4. Allow a media ecosystem to bloom

Build beautiful, user-friendly advertising & pay systems that let creative people and media companies make a living. You’ve got a head-start with iTunes, but go further. Bundles are a powerful way to give benefits to consumers and scale to media-makers. Enable those, but think Humble Bundle, not cable bundle.

Provide tools that allow for better and more beautiful video advertising.

Oh, and don’t be too greedy. YouTube has to charge 45% rents from their partners. Advertising, after all, is their only business. You, Apple, make a LOT of money on devices. Use that to your advantage, and offer exceedingly fair terms. Remember: “Pigs get fat, hogs get slaughtered.”

5. Build an intelligent interest graph on your platform

This isn’t silly; it’s essential in a world where the supply of programming is practically infinite yet competes for our very finite free time.

In this new world we live in, sharing is distribution. When someone shares a link on Twitter, by guiding us to things that matter, by focusing our attention — that is distribution for the site or service behind that link. You’ll want a native, video-centric graph for your platfom that facilitates sharing and distribution. It’s an essential part of the new ecosystem you want to build.

Hello, future.

Now, if Apple builds this will HBO and ESPN suddenly move to the new Apple platform? Of course not. Don’t sweat that.There are plenty of other makers of media and creators who will embrace what you’ve built.

Let this new video distribution platform evolve in parallel to the legacy cable & satellite platforms. You’ve sold 13 million Apple TV boxes already doing so much less than what I’ve described above. Build something wonderful, offer them a taste of the future, and give creative people ways to make money and I suspect you’ll see an explosion of interest.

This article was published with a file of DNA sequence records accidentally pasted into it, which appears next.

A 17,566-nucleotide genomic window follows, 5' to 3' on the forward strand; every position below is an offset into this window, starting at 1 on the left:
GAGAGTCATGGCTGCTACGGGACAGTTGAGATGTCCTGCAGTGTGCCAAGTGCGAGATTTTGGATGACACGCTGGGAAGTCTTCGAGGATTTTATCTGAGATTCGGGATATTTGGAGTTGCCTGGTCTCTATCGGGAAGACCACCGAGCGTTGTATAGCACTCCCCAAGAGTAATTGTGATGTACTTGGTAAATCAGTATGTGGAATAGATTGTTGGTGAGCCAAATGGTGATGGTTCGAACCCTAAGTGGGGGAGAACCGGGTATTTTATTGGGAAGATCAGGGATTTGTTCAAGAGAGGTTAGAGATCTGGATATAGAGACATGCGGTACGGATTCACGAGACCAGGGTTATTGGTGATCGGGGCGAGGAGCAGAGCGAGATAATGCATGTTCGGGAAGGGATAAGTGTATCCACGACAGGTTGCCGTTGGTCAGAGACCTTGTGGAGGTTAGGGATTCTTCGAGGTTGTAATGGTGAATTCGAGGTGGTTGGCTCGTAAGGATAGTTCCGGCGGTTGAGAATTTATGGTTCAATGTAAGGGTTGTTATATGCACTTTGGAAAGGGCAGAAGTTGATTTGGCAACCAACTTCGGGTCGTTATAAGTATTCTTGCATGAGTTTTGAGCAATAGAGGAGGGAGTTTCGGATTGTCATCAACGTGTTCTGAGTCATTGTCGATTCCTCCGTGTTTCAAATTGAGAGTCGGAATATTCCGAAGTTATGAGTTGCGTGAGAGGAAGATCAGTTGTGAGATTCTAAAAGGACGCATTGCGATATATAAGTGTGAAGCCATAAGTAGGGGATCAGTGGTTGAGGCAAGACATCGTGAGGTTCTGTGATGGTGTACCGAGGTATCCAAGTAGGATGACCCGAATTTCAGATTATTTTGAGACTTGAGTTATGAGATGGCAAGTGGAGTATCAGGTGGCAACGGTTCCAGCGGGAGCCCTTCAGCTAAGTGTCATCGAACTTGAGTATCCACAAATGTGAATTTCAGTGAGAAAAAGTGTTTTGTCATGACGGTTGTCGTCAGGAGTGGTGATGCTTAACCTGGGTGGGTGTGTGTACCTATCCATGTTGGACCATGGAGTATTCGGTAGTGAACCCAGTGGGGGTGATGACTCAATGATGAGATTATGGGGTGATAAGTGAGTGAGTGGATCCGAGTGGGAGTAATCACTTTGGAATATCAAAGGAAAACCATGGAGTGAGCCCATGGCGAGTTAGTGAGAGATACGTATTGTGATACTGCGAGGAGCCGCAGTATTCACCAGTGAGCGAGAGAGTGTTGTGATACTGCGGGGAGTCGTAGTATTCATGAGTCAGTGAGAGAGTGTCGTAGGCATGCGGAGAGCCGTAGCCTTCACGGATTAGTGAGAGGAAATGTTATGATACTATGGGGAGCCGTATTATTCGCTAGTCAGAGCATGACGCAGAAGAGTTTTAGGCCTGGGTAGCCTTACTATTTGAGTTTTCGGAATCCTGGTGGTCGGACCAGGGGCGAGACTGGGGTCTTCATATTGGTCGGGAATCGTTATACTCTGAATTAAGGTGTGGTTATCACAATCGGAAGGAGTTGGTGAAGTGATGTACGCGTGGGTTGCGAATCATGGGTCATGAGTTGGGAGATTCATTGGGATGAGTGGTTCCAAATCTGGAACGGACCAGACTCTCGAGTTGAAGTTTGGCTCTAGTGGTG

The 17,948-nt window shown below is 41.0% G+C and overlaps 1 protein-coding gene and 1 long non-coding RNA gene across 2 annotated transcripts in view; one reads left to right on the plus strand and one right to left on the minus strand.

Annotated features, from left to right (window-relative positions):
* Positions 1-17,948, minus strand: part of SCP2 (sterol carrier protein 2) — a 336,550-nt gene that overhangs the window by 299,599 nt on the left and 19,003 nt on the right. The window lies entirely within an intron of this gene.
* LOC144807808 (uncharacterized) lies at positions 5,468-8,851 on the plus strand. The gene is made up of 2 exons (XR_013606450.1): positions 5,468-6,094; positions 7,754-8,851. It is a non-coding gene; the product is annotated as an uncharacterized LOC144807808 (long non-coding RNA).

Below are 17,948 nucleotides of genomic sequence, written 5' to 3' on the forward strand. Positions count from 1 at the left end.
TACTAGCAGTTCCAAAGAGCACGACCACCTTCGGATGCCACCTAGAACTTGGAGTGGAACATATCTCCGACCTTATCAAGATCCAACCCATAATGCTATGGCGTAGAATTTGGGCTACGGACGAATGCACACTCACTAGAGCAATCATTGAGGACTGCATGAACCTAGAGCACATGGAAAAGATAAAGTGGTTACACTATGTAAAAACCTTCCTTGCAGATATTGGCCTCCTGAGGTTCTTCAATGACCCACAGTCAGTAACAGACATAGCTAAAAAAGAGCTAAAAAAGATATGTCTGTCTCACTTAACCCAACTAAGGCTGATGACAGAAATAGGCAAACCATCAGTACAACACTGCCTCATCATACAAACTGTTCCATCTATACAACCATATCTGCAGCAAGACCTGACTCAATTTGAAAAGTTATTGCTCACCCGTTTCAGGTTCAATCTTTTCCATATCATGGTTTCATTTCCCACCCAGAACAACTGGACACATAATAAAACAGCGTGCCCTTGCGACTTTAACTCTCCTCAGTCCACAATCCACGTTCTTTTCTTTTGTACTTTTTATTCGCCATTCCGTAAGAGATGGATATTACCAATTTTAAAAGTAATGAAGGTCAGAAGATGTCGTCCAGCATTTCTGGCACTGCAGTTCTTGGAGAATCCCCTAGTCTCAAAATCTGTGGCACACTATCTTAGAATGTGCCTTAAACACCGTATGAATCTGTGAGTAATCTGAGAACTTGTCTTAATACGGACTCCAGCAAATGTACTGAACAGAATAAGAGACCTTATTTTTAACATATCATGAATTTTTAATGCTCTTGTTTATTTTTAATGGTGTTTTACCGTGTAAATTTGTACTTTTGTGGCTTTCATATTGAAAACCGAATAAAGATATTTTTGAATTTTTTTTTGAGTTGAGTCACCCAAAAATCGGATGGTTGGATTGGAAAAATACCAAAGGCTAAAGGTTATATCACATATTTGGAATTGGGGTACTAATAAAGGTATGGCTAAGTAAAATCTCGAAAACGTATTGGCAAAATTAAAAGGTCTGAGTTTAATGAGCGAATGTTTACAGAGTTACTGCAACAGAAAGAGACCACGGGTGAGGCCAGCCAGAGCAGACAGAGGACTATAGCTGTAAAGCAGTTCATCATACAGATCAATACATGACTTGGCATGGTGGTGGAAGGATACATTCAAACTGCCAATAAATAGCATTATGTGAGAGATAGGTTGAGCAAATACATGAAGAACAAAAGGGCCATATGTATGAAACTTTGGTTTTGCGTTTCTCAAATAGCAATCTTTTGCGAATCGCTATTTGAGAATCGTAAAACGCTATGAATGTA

Plus, your video platform will run not just on whatever AppleTV device you make, but should also work seamlessly on on iPads, iPhones, and Macbooks. You’ll be able to reach people anywhere throughout the day, no matter where they are.

Last, and most crucially, it’ll be a global platform. Unlike the cable and satellite operators, you’ll run a platform without geographical bounds, enormous in scale. That will be a powerful asset for you, and an incredible draw for the best creative minds and media.

Exploding the screen for real this time.

Build that and you’ll have dented the universe again.


The Moat Around Apple’s Castle?

Lots of folks find it incomprehensible that Apple’s stock is tanking. Here’s a tweet from earlier today that’s representative of the sentiment I’ve seen:

But the problem with all this is that this isn’t a problem of investor math; it’s a problem of investor psychology.

In pure math terms as many people have pointed out, Apple stock ought to be a no-brainer buy for value investors. But value investors (like Warren Buffett most famously) like to buy and hold for the long term; and as Buffett himself has said in his annual letters many times, he looks for “economic castles protected by unbreachable ‘moats.”

I think the problem with Apple’s stock right now is that few investors are convinced Apple has a sufficient moat.

Does Apple in fact have a “moat”? If so, what is it?

If you asked someone senior at Apple I think they’d say this: their advantage is that they create and control “the whole widget” as Steve Jobs was fond of saying. That the marriage of world-class industrial design, proprietary operating systems (MacOS and iOS, and hardware gives them advantages over all other digital device makers. That is their moat – that they’ll be able to invent dazzling new digital devices we love and need for years to come.